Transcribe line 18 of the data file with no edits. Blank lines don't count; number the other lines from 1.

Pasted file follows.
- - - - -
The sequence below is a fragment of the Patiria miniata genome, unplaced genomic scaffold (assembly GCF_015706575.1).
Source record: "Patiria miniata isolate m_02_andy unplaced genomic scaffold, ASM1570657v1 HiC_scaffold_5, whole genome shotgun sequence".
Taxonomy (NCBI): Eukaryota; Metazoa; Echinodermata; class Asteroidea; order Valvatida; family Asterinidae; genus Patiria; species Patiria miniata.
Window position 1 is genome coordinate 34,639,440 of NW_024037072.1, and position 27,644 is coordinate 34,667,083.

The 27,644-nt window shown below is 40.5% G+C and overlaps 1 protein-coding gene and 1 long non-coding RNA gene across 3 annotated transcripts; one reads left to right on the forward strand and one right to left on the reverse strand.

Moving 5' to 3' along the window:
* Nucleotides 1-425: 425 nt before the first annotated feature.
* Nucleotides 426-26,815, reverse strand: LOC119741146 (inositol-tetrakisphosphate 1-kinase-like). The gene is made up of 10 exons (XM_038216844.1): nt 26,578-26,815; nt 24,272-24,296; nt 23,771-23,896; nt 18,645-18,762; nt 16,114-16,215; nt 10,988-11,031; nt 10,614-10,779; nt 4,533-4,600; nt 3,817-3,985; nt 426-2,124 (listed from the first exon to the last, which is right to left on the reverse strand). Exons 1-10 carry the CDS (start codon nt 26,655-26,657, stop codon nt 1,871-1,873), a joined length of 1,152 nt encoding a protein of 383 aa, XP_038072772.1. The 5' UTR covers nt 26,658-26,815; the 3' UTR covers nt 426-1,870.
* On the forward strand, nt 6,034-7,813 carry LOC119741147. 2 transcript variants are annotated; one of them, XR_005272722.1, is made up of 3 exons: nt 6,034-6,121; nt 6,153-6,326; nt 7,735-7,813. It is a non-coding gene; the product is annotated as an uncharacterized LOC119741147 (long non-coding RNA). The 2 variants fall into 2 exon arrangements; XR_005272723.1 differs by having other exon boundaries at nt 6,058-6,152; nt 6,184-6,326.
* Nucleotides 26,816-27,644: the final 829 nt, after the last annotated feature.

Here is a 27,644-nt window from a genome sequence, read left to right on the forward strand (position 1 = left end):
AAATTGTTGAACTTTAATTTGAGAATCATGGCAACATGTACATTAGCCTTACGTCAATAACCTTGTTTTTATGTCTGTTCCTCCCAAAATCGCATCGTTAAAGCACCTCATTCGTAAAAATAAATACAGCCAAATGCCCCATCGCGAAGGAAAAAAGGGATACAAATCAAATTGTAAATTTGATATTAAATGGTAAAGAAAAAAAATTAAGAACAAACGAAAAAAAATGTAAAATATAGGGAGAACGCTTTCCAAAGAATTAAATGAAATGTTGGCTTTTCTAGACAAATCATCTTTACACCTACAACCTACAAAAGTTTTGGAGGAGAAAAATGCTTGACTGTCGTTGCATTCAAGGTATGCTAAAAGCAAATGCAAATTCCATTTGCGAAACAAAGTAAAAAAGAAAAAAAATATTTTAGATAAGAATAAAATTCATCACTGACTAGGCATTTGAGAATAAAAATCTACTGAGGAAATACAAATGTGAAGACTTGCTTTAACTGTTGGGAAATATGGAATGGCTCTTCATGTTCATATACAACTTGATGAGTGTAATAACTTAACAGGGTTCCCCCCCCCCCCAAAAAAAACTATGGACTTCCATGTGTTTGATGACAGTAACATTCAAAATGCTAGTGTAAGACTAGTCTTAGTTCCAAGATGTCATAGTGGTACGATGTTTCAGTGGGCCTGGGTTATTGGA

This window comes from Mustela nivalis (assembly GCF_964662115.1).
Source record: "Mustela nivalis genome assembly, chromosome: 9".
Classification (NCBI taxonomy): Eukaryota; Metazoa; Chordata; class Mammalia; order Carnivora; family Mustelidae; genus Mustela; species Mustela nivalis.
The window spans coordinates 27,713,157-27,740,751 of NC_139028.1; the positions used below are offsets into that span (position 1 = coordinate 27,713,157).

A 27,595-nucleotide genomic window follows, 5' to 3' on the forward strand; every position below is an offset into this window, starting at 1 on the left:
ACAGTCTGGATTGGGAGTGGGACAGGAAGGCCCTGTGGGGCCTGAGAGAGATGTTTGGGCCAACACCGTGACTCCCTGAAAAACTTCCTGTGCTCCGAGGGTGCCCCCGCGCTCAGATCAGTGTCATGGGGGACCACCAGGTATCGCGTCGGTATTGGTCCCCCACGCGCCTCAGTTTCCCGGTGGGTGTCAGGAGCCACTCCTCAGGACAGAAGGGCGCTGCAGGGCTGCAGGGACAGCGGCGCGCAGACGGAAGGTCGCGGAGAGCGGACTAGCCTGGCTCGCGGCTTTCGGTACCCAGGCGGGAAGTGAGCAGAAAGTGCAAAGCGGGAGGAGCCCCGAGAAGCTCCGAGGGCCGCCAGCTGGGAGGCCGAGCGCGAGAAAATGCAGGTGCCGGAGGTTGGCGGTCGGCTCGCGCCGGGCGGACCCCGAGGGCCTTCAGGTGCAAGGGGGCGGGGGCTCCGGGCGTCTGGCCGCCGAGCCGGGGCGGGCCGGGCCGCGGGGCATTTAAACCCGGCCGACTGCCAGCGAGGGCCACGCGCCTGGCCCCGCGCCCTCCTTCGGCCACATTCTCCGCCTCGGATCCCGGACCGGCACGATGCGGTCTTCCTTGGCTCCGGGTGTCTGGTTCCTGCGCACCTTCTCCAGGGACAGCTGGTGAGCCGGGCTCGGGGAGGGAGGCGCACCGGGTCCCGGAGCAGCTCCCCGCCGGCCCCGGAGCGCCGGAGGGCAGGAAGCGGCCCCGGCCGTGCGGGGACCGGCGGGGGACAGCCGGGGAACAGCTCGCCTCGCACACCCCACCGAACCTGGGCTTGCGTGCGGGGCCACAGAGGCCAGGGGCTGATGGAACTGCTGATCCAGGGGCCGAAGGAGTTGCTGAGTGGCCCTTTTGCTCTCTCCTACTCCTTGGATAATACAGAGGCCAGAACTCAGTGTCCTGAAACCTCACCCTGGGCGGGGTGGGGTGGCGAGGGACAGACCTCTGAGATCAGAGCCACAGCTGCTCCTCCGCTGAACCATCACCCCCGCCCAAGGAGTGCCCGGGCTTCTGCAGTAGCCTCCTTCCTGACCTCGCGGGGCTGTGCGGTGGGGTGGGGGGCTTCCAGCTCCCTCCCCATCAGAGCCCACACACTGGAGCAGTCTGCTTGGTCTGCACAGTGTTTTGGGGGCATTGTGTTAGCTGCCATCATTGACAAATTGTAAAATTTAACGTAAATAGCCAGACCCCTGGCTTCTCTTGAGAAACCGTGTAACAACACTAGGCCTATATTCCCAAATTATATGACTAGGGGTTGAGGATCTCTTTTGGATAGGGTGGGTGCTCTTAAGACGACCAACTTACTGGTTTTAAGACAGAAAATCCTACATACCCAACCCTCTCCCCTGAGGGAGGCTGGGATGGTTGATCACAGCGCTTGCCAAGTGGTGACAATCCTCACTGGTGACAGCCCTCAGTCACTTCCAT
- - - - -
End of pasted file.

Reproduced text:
ACAGTCTGGATTGGGAGTGGGACAGGAAGGCCCTGTGGGGCCTGAGAGAGATGTTTGGGCCAACACCGTGACTCCCTGAAAAACTTCCTGTGCTCCGAGGGTGCCCCCGCGCTCAGATCAGTGTCATGGGGGACCACCAGGTATCGCGTCGGTATTGGTCCCCCACGCGCCTCAGTTTCCCGGTGGGTGTCAGGAGCCACTCCTCAGGACAGAAGGGCGCTGCAGGGCTGCAGGGACAGCGGCGCGCAGACGGAAGGTCGCGGAGAGCGGACTAGCCTGGCTCGCGGCTTTCGGTACCCAGGCGGGAAGTGAGCAGAAAGTGCAAAGCGGGAGGAGCCCCGAGAAGCTCCGAGGGCCGCCAGCTGGGAGGCCGAGCGCGAGAAAATGCAGGTGCCGGAGGTTGGCGGTCGGCTCGCGCCGGGCGGACCCCGAGGGCCTTCAGGTGCAAGGGGGCGGGGGCTCCGGGCGTCTGGCCGCCGAGCCGGGGCGGGCCGGGCCGCGGGGCATTTAAACCCGGCCGACTGCCAGCGAGGGCCACGCGCCTGGCCCCGCGCCCTCCTTCGGCCACATTCTCCGCCTCGGATCCCGGACCGGCACGATGCGGTCTTCCTTGGCTCCGGGTGTCTGGTTCCTGCGCACCTTCTCCAGGGACAGCTGGTGAGCCGGGCTCGGGGAGGGAGGCGCACCGGGTCCCGGAGCAGCTCCCCGCCGGCCCCGGAGCGCCGGAGGGCAGGAAGCGGCCCCGGCCGTGCGGGGACCGGCGGGGGACAGCCGGGGAACAGCTCGCCTCGCACACCCCACCGAACCTGGGCTTGCGTGCGGGGCCACAGAGGCCAGGGGCTGATGGAACTGCTGATCCAGGGGCCGAAGGAGTTGCTGAGTGGCCCTTTTGCTCTCTCCTACTCCTTGGATAATACAGAGGCCAGAACTCAGTGTCCTGAAACCTCACCCTGGGCGGGGTGGGGTGGCGAGGGACAGACCTCTGAGATCAGAGCCACAGCTGCTCCTCCGCTGAACCATCACCCCCGCCCAAGGAGTGCCCGGGCTTCTGCAGTAGCCTCCTTCCTGACCTCGCGGGGCTGTGCGGTGGGGTGGGGGGCTTCCAGCTCCCTCCCCATCAGAGCCCACACACTGGAGCAGTCTGCTTGGTCTGCACAGTGTTTTGGGGGCATTGTGTTAGCTGCCATCATTGACAAATTGTAAAATTTAACGTAAATAGCCAGACCCCTGGCTTCTCTTGAGAAACCGTGTAACAACACTAGGCCTATATTCCCAAATTATATGACTAGGGGTTGAGGATCTCTTTTGGATAGGGTGGGTGCTCTTAAGACGACCAACTTACTGGTTTTAAGACAGAAAATCCTACATACCCAACCCTCTCCCCTGAGGGAGGCTGGGATGGTTGATCACAGCGCTTGCCAAGTGGTGACAATCCTCACTGGTGACAGCCCTCAGTCACTTCCAT